“Qualifications do help in many ways. Putting my FA hat on, the previous Level 1 and level 2 course, which are just coming to an end, have been fantastic qualifications.

“Just going through the process of getting that education, which a lot of coaches have been doing over the last few years, is a massive help.

“I would like to think there has been a change in this country in terms of how we now work with players – there’s definite evidence of that.


“Hopefully by getting more people through the door, the quality will increase as well…”


“At UCFB, the number of students we get through the door each year is increasing, so there is more of a demand to start a career in coaching. Hopefully, by getting more people through the door, the increase in quality will be there as well.

“There are definitely resources for them that weren’t available when I started coaching, like the type of program we’re delivering, and the CPD events the FA and other people provide.

“Also, there are definitely a lot more support mechanisms and that can only be a good thing.”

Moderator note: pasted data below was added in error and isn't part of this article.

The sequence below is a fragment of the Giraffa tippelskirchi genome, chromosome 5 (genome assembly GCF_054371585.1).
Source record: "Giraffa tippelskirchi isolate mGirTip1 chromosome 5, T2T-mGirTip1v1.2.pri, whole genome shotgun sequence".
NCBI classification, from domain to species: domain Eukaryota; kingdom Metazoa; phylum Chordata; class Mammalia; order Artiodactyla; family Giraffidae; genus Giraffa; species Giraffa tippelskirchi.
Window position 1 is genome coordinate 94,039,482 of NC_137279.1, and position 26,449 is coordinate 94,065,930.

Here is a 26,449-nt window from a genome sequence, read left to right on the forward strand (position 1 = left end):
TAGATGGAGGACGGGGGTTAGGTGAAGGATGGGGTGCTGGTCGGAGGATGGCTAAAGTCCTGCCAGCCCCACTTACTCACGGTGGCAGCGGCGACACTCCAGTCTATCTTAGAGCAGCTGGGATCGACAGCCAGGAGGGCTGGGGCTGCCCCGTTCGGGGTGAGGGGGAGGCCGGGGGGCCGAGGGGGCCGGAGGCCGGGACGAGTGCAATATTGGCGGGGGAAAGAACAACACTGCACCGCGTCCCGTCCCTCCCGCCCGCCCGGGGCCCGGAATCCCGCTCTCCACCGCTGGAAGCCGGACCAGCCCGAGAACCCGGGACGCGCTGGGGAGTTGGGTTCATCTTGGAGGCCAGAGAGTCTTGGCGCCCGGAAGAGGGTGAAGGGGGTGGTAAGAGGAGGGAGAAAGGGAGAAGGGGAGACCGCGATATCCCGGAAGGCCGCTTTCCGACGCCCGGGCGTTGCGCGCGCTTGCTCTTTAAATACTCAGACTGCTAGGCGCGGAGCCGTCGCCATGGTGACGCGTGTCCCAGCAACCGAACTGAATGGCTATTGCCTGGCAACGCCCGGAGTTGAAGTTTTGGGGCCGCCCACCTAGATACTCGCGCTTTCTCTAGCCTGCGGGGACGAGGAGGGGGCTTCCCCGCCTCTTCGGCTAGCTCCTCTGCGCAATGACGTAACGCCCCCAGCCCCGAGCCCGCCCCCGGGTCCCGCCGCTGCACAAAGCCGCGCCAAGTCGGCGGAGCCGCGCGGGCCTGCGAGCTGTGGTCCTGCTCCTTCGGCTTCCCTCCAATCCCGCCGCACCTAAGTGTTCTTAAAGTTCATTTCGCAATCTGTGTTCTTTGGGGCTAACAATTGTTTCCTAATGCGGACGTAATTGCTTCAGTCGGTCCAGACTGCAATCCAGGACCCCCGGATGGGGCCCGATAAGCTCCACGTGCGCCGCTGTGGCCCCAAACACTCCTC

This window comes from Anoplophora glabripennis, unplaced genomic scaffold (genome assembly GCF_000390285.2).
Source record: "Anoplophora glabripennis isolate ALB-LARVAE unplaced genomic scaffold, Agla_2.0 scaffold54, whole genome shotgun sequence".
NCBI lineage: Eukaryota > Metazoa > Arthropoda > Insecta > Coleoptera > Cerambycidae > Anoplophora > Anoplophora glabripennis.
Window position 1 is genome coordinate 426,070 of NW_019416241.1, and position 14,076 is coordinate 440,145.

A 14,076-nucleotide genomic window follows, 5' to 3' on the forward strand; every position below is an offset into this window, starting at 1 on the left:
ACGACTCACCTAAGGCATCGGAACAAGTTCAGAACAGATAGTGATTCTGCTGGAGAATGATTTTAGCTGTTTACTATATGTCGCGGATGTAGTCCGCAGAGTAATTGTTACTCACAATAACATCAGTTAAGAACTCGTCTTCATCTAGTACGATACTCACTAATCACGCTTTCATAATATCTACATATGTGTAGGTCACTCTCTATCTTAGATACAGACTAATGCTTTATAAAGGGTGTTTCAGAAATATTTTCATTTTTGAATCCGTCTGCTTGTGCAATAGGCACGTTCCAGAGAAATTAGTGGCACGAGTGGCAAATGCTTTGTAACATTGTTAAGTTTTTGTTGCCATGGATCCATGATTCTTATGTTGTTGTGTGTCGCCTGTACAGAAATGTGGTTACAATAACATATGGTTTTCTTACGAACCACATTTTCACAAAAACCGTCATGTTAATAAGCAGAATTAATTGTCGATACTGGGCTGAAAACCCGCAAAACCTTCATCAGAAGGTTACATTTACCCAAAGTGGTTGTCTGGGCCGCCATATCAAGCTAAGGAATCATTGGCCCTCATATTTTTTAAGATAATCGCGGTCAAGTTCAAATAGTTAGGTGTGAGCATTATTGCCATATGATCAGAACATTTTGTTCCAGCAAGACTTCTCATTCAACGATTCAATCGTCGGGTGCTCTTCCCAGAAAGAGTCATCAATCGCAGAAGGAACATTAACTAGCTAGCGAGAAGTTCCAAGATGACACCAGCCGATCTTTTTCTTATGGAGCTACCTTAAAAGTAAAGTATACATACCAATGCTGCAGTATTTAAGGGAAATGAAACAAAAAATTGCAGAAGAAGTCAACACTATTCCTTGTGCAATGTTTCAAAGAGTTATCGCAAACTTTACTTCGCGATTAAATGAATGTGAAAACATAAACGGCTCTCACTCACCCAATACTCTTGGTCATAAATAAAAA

SCW: What inspired you to publish the book?

CW: “It came after spending time as an FA educator and a lecturer and finding that some of the information I was giving was being received well by coaches.

“I wanted to produce a resource that could be more widely accessible for people, if they wanted it – and I was trying to get three main areas across.

“It was all around understanding – I wanted to get them to understand themselves a little bit more as a coach; I wanted to get them to understand players a little bit more and understand children’s needs and how they develop; and have a little bit more of an understanding around the game.

“I feel people believe they know the game – and it is quite simplistic in terms of its rules and how it’s played – but I wanted to go a little bit deeper in terms of that invasion game understanding and the different principles within it.